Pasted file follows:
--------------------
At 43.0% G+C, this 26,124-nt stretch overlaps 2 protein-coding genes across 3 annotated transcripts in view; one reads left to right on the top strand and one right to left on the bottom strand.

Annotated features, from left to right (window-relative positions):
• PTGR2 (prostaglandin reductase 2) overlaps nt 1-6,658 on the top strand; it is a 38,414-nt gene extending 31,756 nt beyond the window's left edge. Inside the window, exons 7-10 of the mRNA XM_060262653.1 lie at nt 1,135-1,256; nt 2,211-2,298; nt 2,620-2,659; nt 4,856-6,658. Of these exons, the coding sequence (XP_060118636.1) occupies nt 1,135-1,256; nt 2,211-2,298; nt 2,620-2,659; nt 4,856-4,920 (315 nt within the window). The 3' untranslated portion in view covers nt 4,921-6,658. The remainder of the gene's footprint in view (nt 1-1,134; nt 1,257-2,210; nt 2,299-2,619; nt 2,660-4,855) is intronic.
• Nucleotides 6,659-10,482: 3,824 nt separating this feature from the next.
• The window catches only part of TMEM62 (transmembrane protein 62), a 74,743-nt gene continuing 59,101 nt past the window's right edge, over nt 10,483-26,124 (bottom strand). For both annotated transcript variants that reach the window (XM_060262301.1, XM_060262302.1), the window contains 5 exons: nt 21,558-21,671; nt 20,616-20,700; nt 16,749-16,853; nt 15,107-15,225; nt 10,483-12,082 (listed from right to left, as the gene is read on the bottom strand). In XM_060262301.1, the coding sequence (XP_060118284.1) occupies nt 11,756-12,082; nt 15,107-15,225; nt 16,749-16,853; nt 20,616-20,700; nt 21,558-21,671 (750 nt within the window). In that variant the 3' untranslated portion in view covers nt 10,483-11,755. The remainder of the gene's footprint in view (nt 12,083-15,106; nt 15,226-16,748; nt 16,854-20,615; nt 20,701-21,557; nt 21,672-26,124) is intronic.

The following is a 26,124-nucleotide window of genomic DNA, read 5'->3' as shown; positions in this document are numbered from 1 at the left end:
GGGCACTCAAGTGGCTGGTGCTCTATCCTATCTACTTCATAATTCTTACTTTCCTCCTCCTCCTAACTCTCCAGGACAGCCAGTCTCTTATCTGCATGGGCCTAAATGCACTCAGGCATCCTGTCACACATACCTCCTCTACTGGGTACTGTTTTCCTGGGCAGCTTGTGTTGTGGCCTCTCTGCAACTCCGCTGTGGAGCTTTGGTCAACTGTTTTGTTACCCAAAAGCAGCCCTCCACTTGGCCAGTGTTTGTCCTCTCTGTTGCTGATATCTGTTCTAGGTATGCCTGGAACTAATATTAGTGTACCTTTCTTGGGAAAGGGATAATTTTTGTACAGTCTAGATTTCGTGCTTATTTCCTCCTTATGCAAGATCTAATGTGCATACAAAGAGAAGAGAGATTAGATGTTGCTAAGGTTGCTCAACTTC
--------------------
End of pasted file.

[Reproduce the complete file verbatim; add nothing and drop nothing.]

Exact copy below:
At 43.0% G+C, this 26,124-nt stretch overlaps 2 protein-coding genes across 3 annotated transcripts in view; one reads left to right on the top strand and one right to left on the bottom strand.

Annotated features, from left to right (window-relative positions):
• PTGR2 (prostaglandin reductase 2) overlaps nt 1-6,658 on the top strand; it is a 38,414-nt gene extending 31,756 nt beyond the window's left edge. Inside the window, exons 7-10 of the mRNA XM_060262653.1 lie at nt 1,135-1,256; nt 2,211-2,298; nt 2,620-2,659; nt 4,856-6,658. Of these exons, the coding sequence (XP_060118636.1) occupies nt 1,135-1,256; nt 2,211-2,298; nt 2,620-2,659; nt 4,856-4,920 (315 nt within the window). The 3' untranslated portion in view covers nt 4,921-6,658. The remainder of the gene's footprint in view (nt 1-1,134; nt 1,257-2,210; nt 2,299-2,619; nt 2,660-4,855) is intronic.
• Nucleotides 6,659-10,482: 3,824 nt separating this feature from the next.
• The window catches only part of TMEM62 (transmembrane protein 62), a 74,743-nt gene continuing 59,101 nt past the window's right edge, over nt 10,483-26,124 (bottom strand). For both annotated transcript variants that reach the window (XM_060262301.1, XM_060262302.1), the window contains 5 exons: nt 21,558-21,671; nt 20,616-20,700; nt 16,749-16,853; nt 15,107-15,225; nt 10,483-12,082 (listed from right to left, as the gene is read on the bottom strand). In XM_060262301.1, the coding sequence (XP_060118284.1) occupies nt 11,756-12,082; nt 15,107-15,225; nt 16,749-16,853; nt 20,616-20,700; nt 21,558-21,671 (750 nt within the window). In that variant the 3' untranslated portion in view covers nt 10,483-11,755. The remainder of the gene's footprint in view (nt 12,083-15,106; nt 15,226-16,748; nt 16,854-20,615; nt 20,701-21,557; nt 21,672-26,124) is intronic.

The following is a 26,124-nucleotide window of genomic DNA, read 5'->3' as shown; positions in this document are numbered from 1 at the left end:
GGGCACTCAAGTGGCTGGTGCTCTATCCTATCTACTTCATAATTCTTACTTTCCTCCTCCTCCTAACTCTCCAGGACAGCCAGTCTCTTATCTGCATGGGCCTAAATGCACTCAGGCATCCTGTCACACATACCTCCTCTACTGGGTACTGTTTTCCTGGGCAGCTTGTGTTGTGGCCTCTCTGCAACTCCGCTGTGGAGCTTTGGTCAACTGTTTTGTTACCCAAAAGCAGCCCTCCACTTGGCCAGTGTTTGTCCTCTCTGTTGCTGATATCTGTTCTAGGTATGCCTGGAACTAATATTAGTGTACCTTTCTTGGGAAAGGGATAATTTTTGTACAGTCTAGATTTCGTGCTTATTTCCTCCTTATGCAAGATCTAATGTGCATACAAAGAGAAGAGAGATTAGATGTTGCTAAGGTTGCTCAACTTC